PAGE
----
For years chef Sang Yoon was revered as the king of Los Angeles' burger scene thanks to the success of Father's Office 1.0 and Father's Office 2.0. Looking to expand with a new concept, in early 2011 Yoon debuted Lukshon, a sleek and modern number focused on the exploration of Southeast Asian flavors typically associated with street food, but here elevated to haute cuisine. Located on Helms in Culver City just next door to Father's Office 2.0, from the get-go critics and diners entered Lukshon with high expectations, and last May the LA Times granted the restaurant one and a half stars. We recently spoke with Yoon about how the concept was born and changes along the way.
When was the first time you thought about opening Lukshon? About two years before it opened. I’ve always loved Southeast Asian food but was not interested in recreating the casual, street fare it’s known for. What I found so compelling about flavors from that part of the world is how they all share the same crossover of ingredients from colonization—Dutch, French, Portuguese, etc—and I thought they could be interpreted with more nuance and precision. That’s how the Lukshon concept was born.
Did the concept stay the same from inception to launch? Pretty much. I wanted to portray SE Asian food with a modern sensibility but sourcing authentic ingredients proved to be difficult so we had no choice but to start making some of those items in-house and our menu certainly evolved a bit from that process. Housemade sriracha packs quite a different punch than the bottled variety.
How did the build-out go? Build outs are always trying but luckily the space was literally in our comfort zone adjacent to Father’s Office 2.0 so being familiar with the building was invaluable. Openings are always hectic but our staff was really well prepared and GM Laurie Pesce had us all really well organized.
Did you bring over anyone from Father's Office? All new hires with the exception of a couple people. We brought over a couple of staff members from FO to help with our bar program as well as to help support the opening. Then I made Chef Ted Hopson our Executive Chef of both FO and Lukshon.
How do you think the success of FO has affected Lukshon? Hard to say really. We have so many regulars who are fans of the non-Burger dishes at FO and I think to a degree, those menu items and the Lukshon dishes share a similar flavor-forward, composed sensibility and people were willing to crossover which has been successful. Or maybe women started to put their foot down about proper table service on a date and now Lukshon followed by FO is the way to go.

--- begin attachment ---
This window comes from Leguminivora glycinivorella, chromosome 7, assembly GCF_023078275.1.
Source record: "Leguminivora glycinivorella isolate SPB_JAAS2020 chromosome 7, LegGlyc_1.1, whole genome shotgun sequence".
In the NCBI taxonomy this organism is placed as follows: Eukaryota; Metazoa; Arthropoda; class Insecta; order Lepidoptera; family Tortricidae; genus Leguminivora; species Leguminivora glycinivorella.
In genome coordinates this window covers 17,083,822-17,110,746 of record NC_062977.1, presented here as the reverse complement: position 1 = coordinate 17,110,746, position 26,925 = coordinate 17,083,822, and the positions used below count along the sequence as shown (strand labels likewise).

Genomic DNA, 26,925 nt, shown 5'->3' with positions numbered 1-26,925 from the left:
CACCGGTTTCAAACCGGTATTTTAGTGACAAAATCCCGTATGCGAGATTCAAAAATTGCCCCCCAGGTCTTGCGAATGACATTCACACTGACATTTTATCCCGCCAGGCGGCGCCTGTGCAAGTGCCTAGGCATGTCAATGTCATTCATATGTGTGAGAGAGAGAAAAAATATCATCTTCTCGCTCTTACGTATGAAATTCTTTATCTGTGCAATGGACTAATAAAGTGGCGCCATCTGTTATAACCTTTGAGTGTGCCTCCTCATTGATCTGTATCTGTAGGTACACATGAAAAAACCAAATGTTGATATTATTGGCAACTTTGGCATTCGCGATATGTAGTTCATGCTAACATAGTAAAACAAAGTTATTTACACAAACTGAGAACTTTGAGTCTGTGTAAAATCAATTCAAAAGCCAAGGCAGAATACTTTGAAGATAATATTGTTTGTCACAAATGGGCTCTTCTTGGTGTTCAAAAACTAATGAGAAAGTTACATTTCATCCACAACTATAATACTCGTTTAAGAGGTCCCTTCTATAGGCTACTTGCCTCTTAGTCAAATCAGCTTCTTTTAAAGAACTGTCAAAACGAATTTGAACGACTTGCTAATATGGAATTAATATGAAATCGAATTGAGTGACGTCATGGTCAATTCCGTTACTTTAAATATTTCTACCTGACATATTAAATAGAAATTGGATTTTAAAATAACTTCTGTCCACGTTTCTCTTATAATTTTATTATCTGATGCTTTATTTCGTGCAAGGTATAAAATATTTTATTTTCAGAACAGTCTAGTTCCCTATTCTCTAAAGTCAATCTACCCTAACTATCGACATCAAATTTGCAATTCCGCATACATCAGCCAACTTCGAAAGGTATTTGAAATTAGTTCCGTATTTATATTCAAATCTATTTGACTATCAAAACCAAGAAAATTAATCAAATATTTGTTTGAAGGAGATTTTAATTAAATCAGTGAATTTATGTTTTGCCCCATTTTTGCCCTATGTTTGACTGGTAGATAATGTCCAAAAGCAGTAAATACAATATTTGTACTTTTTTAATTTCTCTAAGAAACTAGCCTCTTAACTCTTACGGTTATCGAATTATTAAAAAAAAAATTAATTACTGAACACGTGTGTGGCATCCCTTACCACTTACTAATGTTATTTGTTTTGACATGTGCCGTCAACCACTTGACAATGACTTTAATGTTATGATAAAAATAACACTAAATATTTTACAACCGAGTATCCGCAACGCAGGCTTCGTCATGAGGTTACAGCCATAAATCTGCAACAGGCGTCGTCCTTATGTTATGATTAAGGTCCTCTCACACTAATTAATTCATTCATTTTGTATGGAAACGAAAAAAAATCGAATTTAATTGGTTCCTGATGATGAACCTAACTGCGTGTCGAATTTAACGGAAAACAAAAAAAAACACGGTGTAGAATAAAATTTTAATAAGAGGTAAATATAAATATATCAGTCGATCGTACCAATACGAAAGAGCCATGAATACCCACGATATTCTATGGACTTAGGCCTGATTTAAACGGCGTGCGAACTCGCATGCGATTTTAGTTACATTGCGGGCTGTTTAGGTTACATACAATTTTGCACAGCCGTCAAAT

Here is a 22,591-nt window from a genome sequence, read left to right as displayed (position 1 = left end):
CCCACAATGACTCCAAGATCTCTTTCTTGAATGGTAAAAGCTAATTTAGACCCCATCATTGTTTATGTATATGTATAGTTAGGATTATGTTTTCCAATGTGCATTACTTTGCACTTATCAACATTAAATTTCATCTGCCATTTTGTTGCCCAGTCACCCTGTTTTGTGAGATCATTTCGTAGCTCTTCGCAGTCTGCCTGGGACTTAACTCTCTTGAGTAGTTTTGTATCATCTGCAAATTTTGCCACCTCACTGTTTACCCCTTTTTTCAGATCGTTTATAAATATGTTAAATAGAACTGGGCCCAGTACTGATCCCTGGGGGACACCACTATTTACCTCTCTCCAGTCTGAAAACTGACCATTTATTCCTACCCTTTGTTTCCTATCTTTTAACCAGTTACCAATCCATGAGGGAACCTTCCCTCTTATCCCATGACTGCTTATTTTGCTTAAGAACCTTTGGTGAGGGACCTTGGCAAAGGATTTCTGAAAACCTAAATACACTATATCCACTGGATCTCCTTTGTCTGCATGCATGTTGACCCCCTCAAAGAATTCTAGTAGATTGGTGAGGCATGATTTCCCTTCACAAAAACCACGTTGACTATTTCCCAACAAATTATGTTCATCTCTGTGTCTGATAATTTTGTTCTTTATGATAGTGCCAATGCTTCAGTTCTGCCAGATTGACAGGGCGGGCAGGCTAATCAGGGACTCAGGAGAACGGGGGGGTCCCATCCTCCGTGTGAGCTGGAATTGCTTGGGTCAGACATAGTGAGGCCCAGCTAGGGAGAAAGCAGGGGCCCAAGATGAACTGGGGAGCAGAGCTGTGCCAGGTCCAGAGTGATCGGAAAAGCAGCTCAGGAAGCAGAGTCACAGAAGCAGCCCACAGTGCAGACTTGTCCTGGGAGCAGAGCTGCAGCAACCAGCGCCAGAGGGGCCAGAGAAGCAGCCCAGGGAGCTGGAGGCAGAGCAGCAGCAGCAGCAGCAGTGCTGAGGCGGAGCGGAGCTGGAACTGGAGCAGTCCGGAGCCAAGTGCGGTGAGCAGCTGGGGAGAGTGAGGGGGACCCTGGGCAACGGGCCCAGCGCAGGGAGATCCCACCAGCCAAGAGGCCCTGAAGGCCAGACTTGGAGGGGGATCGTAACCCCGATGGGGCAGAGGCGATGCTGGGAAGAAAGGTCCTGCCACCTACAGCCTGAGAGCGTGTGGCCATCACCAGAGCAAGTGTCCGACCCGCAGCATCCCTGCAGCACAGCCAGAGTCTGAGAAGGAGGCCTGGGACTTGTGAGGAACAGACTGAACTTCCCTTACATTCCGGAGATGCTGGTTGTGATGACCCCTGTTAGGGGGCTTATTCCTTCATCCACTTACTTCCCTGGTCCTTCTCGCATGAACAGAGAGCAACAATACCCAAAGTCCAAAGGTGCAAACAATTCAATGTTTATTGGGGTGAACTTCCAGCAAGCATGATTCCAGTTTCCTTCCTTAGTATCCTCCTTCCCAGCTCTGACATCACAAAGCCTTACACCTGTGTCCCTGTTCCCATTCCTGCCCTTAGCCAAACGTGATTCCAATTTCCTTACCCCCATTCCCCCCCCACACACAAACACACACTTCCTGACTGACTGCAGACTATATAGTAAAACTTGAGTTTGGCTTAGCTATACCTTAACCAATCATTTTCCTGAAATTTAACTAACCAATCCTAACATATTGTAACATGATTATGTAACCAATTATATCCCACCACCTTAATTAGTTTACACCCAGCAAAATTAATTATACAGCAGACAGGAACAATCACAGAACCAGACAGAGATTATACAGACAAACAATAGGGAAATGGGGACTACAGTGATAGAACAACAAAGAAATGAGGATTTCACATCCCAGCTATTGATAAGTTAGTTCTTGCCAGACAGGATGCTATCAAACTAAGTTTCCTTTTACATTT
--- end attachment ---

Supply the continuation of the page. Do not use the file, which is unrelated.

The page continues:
Did you have to make any changes after the first month? The biggest change was the menu formatting that we tweaked, but that was nearly nine months after opening. I was reviewing the ordering patterns and discovered people were ordering more of the smaller items which seems to be the way people are eating these days. The dining public seems to be interested in sampling lots of little dishes rather than following the formalities of traditional menu formats. So that change has been very positive. It also challenges us in the kitchen to shrink the size of our canvas. To create dishes that are better edited and more focused.
How did the LAT 1.5 star review affect business? Impossible to say with any certainty. Reviews come out so quickly these days and they all seemed to come out at once. The LAT review wasn't my favorite one but we got some really great reviews from both Jonathan Gold and Brad Johnson around the same time. The feedback from your own patrons is the most important and that's been extremely positive so far. We have definitely seen a steady building of regular patrons which is always the best vote of confidence.
How is business these days? We’re fairly robust most nights and lunch has been extremely successful since we debuted it back in the fall. I draw the line at brunch though—there will not be any Sambal scones. Ever.
How has the restaurant changed over the last year? As with any endeavor, with more experience, you hope to get better and I believe that's certainly the case with Lukshon, just as it was with FO which is definitely better than it was 12 years ago. Looking back on this past year, I get to reflect and get a better understanding of my own perceptions of the project. The opening of Lukshon really reminds me of when I first started FO. It was a new take on something familiar and it took a while for people to understand it. Including me. But with continued hard work and devotion to improving ourselves daily, I hope to continue to evolve in a positive direction.
Does it feel like it's been a year? Some days it feels like its been five years and other days, it seems like it’s still brand new. I really love how far we've come this year and the progress in so many areas we've made. This is a tough business to be in especially in tough times, but I love what I do so I'm really looking forward to the year ahead.
·All One Year In Coverage [~ELA~]
·All Sang Yoon Coverage [~ELA]